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July 16 2011

Discovered a New Band? Find Out Which Songs To Check Out First With GoRankem


The Spark of Genius Series highlights a unique feature of startups and is made possible by Microsoft BizSpark. If you would like to have your startup considered for inclusion, please see the details here.

Name: GoRankem

Quick Pitch: GoRankem is a crowdsourced ratings site that helps users discover new music, complete with suggestions for which songs to listen to first.

Genius Idea: A cheat sheet for music discovery.


When checking out a new band, the first album that you listen to can have a huge effect on your opinions from there on out. You might stumble upon a musician’s best song first, allowing you to forgive any artistic oversights said musician may later fall prey to. Or, you know, you might be the victim of that Western movie-themed solo album that the bassist decided to bust out in the off-season.

GoRankem aims to help music lovers wade through the morass of tunes out there, so as to get right to the good stuff (according to fans, at least) at the get-go.

“The inspiration dates back to my high school days when I was trying to embrace a band like Widespread Panic — loved what I was hearing, but their monster catalog was just too damn overwhelming,” says founder Adam Wexler. “All I wanted was a cheat sheet so I could figure out which songs to check out in the ideal order.”

To cure this ill, Wexler launched GoRankem at Digital Music Forum East in New York City. Wexler has basically bootstrapped the project, raising a chunk of cash via Kickstarter. He has yet to try to monetize the site.

Still, we can see Wexler capitalizing on some kind of affiliate program, garnering money for albums and songs sold through the site, because GoRankem is actually pretty useful. Create an account, and start clicking around. Search for a specific artist (via its 500,000-artist catalogue courtesy of MusicBrainz) and you’ll be presented with a list of their songs (which you can order by song, album or year) that you can drag and drop in order of quality. You can rank between five and 20 songs per artist.

After rating, you give yourself a “fanstanding” — or a ranking of how big a fan you are — between one and 10. The average fanstanding of raters of a band is supposed to indicate the accuracy of the rating (although we don’t know why a “one” would bother ordering songs). You can then share your rankings via Facebook and Twitter.

Of course, there’s all kinds of game-playing aspects involved: People can “rec” your profile if they think you have good taste, and you get badges for sharing, etc. However, all those aspects seem kind of arbitrary. The simple, cool root here is that one can get crowdsourced recommendations based on specific songs. Yes, you may not agree with the verdict, but if you’re, say, a new Pulp fan and you’re looking at a giant discography, it’s good to get some guidance on where to start.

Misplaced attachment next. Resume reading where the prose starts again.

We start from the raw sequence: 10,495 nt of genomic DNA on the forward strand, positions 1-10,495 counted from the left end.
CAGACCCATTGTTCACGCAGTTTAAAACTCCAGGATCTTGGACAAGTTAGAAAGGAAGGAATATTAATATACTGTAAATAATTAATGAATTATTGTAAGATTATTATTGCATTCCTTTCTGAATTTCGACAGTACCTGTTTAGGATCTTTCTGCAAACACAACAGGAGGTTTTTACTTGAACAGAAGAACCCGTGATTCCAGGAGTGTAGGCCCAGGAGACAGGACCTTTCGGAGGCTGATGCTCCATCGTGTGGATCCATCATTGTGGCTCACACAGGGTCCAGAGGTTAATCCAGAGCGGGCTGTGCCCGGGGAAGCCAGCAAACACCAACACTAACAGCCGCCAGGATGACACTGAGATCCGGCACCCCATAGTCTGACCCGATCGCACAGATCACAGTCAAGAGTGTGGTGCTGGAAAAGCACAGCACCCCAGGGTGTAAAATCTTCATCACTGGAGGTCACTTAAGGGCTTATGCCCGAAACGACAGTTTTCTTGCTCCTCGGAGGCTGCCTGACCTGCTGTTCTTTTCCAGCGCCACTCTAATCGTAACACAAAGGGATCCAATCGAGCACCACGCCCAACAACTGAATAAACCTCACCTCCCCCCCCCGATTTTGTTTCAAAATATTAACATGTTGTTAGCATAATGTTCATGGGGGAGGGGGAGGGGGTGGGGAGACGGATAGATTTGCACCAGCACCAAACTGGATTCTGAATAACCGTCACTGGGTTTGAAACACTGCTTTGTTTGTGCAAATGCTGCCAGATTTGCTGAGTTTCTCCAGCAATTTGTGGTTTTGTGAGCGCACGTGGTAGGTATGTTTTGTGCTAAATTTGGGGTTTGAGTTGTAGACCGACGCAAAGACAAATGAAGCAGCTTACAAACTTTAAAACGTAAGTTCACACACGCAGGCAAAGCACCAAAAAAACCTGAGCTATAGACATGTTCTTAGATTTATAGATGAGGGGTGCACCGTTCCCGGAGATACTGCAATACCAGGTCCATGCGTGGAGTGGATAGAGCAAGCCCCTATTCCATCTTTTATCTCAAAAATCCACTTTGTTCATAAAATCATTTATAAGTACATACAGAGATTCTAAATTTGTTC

One aspect that this site notably lacks is some kind of music player, a failing that it shares with fellow music-ranking site, MusicGrid.me. Adding even 30-second clips to the site would make it a much more useful tool, and users wouldn’t have to navigate away to check out new tunes.

How do you find new music? Would you take the word of the crowdsourced masses?

Image courtesy of Flickr, Julia Folsom


Series Supported by Microsoft BizSpark


Microsoft BizSpark

The Spark of Genius Series highlights a unique feature of startups and is made possible by Microsoft BizSpark, a startup program that gives you three-year access to the latest Microsoft development tools, as well as connecting you to a nationwide network of investors and incubators. There are no upfront costs, so if your business is privately owned, less than three years old, and generates less than U.S.$1 million in annual revenue, you can sign up today.

More About: gorankem, music, startup

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July 15 2011

Spin With Stephen Coates of The Real Tuesday Weld in Mashable’s Turntable.fm Room


Hey, you, stop drooling on your desk. We know that it’s Friday, and you’re zombified, but Mashable‘s got the remedy in the form of tunes. Stephen Coates of The Real Tuesday Weld is spinning in our Turntable.fm room and we’re fixing to chair dance.

Last week, Mashable teamed up with the MuseBox to host musician Gavin Friday in our joint Summer Fridays Turtable.fm room. Friday spun some awesome tunes, and we even had English author (and Turntable addict) Neil Gaiman drop in. The place was busting at its digital seams.

Today, Coates will be hitting the decks between promoting his new album The Last Werewolf (appropriately, it’s supposed to be a full moon tonight). The disc is the soundtrack to a book by the same name, written by Glen Duncan.

All the action starts here at 4 p.m. ET, so start queuing up those tracks!

More About: musebox, music, Stephen Coates, The Real Tuesday Weld, turntable.fm